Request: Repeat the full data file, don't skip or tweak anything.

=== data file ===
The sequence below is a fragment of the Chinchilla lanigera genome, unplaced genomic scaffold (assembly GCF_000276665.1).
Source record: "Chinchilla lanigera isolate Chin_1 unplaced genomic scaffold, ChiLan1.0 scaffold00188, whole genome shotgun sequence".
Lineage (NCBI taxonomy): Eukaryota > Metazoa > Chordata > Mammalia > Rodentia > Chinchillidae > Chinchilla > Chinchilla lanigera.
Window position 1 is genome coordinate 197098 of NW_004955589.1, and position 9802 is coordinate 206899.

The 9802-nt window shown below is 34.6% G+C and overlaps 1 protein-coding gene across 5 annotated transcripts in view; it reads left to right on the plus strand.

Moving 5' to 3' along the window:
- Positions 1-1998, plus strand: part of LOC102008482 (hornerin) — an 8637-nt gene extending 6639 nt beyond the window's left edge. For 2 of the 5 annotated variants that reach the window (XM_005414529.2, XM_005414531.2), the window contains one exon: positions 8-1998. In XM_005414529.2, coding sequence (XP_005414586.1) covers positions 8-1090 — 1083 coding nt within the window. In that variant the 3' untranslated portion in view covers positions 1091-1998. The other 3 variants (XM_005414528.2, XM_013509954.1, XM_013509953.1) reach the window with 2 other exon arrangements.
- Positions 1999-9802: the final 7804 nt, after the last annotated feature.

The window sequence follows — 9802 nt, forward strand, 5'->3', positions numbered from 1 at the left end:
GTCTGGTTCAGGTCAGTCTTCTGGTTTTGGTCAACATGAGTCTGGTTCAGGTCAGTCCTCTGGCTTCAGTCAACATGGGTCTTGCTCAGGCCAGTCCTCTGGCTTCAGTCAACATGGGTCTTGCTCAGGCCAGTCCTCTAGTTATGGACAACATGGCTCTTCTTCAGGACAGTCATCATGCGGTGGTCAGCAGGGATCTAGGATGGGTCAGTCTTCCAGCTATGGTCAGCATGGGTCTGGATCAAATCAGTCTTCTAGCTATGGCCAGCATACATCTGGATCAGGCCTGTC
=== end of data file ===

The sequence below is a fragment of the Chinchilla lanigera genome, unplaced genomic scaffold (assembly GCF_000276665.1).
Source record: "Chinchilla lanigera isolate Chin_1 unplaced genomic scaffold, ChiLan1.0 scaffold00188, whole genome shotgun sequence".
Lineage (NCBI taxonomy): Eukaryota > Metazoa > Chordata > Mammalia > Rodentia > Chinchillidae > Chinchilla > Chinchilla lanigera.
Window position 1 is genome coordinate 197098 of NW_004955589.1, and position 9802 is coordinate 206899.

The 9802-nt window shown below is 34.6% G+C and overlaps 1 protein-coding gene across 5 annotated transcripts in view; it reads left to right on the plus strand.

Moving 5' to 3' along the window:
- Positions 1-1998, plus strand: part of LOC102008482 (hornerin) — an 8637-nt gene extending 6639 nt beyond the window's left edge. For 2 of the 5 annotated variants that reach the window (XM_005414529.2, XM_005414531.2), the window contains one exon: positions 8-1998. In XM_005414529.2, coding sequence (XP_005414586.1) covers positions 8-1090 — 1083 coding nt within the window. In that variant the 3' untranslated portion in view covers positions 1091-1998. The other 3 variants (XM_005414528.2, XM_013509954.1, XM_013509953.1) reach the window with 2 other exon arrangements.
- Positions 1999-9802: the final 7804 nt, after the last annotated feature.

The window sequence follows — 9802 nt, forward strand, 5'->3', positions numbered from 1 at the left end:
GTCTGGTTCAGGTCAGTCTTCTGGTTTTGGTCAACATGAGTCTGGTTCAGGTCAGTCCTCTGGCTTCAGTCAACATGGGTCTTGCTCAGGCCAGTCCTCTGGCTTCAGTCAACATGGGTCTTGCTCAGGCCAGTCCTCTAGTTATGGACAACATGGCTCTTCTTCAGGACAGTCATCATGCGGTGGTCAGCAGGGATCTAGGATGGGTCAGTCTTCCAGCTATGGTCAGCATGGGTCTGGATCAAATCAGTCTTCTAGCTATGGCCAGCATACATCTGGATCAGGCCTGTC